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The House of Lords

The Centre's Evidence to the Commission

PART 9: Ex-officio members.

There can be no justification for one office to entitled the holder to a seat in the legislature. One who serves well in a particular office is not necessarily the best person to sit in the legislature, nor may she or he wish to have the responsibilities of a legislator. Such legislators might be "independent" of party and electorate or might be subject to pressures arising from the office that gave rise to their seat in the legislature. In neither case would they have any democratic legitimacy.

In the case of law lords, as we argue elsewhere, the one office is incompatible with the other.

The case against holders of clerical office sitting in the legislature by virtue of that office is yet stronger, for there is no case for one section of our nation having a privileged position in the legislative process. Despite the place that some have in the nation's history, the churches are interest groups which are no more entitled to a privileged place in the legislature than have other interest groups.

Democratic legitimacy comes not from the past but from the wishes of the people today. To grant the Church of England seats as of right is to discriminate against those of our people who are not of that Church.

If some members of other faiths approve of the current privilege granted to the Anglicans, as the consultation papers states, there are others who oppose it. Those non-anglicans who do support the privilege may be suspected of doing so because it may seem to privilege by association all those with a religious belief over those who do not so believe. It may also seem to hold out the hope that they too will one day be given a similar privilege.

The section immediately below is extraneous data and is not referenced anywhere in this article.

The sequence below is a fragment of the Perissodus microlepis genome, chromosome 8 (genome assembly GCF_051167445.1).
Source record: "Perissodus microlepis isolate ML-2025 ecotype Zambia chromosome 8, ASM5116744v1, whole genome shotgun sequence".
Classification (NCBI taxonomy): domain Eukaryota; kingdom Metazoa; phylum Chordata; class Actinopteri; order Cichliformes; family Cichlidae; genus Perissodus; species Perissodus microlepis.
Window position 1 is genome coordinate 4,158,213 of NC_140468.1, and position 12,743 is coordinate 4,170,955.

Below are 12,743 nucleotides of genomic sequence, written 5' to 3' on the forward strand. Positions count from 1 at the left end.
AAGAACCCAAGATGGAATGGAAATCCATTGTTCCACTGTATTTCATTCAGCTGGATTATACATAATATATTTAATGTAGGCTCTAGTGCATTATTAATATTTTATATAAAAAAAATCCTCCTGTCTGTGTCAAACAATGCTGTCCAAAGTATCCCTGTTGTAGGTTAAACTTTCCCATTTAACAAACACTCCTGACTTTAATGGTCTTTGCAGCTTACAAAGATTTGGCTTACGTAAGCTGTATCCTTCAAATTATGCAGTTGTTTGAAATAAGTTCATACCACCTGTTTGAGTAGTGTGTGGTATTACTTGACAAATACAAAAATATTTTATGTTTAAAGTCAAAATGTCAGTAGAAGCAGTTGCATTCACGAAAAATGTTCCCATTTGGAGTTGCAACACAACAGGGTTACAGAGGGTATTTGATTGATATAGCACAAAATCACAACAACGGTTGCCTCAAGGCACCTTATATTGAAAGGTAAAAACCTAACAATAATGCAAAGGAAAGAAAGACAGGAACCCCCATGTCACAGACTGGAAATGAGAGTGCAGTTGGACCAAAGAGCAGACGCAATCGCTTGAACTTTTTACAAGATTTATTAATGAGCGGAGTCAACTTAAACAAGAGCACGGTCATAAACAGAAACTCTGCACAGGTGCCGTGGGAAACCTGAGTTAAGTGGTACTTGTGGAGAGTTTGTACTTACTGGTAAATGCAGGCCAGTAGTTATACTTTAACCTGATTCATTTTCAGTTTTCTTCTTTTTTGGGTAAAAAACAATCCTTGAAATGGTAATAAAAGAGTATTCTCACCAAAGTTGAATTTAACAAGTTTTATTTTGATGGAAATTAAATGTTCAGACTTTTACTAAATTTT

Retention or expansion of by-right religious representation in the Senate would discriminate against those who do not hold religious beliefs. The diversity of beliefs in this country, many of which have few adherents in Britain, would also make it impracticable for all religions to be represented.

The recent history of the Church of England suggests that the proponents of religious privilege may, in any case, be acting perversely, in respect to their religion if not to the status of their Churches. The privileged place of the Church of England in the legislature has not prevented a sharp decline in its active membership. Indeed the contrast between Britain, where the Church is privileged, and the United States, the constitution of which separate church and state, is instructive. In the USA church attendance is high and the churches flourish. Those who hold strong religious views are able to promote them through the democratic process if they wish. Can it really be maintained, therefore, that in that democracy the place of religion in society is any less secure because it is not directly represented in the legislature?

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